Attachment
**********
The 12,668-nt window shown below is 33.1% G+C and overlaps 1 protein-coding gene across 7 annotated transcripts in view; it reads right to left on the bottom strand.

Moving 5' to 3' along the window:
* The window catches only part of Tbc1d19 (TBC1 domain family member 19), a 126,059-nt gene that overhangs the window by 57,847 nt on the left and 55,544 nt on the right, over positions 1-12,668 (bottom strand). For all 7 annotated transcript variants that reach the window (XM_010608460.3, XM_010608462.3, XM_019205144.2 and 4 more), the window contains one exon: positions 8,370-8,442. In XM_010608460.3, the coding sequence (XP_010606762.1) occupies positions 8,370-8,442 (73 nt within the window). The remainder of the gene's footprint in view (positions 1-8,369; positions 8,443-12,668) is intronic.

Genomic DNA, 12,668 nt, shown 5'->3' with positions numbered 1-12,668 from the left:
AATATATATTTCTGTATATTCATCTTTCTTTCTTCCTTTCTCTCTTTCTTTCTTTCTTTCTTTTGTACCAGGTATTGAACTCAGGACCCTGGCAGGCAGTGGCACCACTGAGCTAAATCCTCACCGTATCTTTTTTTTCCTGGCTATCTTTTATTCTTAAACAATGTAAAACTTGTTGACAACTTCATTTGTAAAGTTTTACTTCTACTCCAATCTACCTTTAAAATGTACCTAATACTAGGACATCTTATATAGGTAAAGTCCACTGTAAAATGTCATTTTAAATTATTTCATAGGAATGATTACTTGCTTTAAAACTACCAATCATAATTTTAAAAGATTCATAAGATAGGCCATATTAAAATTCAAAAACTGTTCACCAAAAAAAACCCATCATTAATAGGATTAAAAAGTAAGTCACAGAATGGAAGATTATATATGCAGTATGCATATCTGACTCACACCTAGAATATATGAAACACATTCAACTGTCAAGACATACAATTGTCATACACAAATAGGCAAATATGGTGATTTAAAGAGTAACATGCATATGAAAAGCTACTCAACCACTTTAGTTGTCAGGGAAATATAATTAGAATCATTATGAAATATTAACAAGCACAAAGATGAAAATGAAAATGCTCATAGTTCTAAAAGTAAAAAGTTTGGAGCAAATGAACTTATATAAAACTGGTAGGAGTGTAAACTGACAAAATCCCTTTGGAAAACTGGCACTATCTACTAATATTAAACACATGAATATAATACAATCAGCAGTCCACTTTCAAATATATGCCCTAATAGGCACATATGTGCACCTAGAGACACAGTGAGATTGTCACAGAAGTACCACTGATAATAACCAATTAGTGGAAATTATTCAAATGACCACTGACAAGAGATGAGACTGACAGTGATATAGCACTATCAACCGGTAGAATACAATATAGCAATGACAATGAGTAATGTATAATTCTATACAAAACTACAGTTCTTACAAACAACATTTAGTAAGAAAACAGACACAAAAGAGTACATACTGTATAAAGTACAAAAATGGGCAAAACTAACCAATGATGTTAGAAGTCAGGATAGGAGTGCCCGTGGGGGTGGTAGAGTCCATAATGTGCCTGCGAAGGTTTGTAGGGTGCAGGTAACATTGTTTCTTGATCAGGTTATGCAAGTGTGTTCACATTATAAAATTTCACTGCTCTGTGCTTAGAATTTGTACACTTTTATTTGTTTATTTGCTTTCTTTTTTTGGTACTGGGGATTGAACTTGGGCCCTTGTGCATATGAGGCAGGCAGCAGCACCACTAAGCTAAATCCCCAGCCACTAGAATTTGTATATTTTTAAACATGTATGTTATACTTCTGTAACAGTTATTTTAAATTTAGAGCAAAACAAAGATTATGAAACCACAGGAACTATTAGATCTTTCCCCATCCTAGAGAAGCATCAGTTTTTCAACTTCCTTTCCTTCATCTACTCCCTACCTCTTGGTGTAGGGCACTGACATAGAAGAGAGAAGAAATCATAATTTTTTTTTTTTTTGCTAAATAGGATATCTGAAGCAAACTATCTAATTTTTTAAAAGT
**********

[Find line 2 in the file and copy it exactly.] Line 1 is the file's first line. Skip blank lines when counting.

Moving 5' to 3' along the window: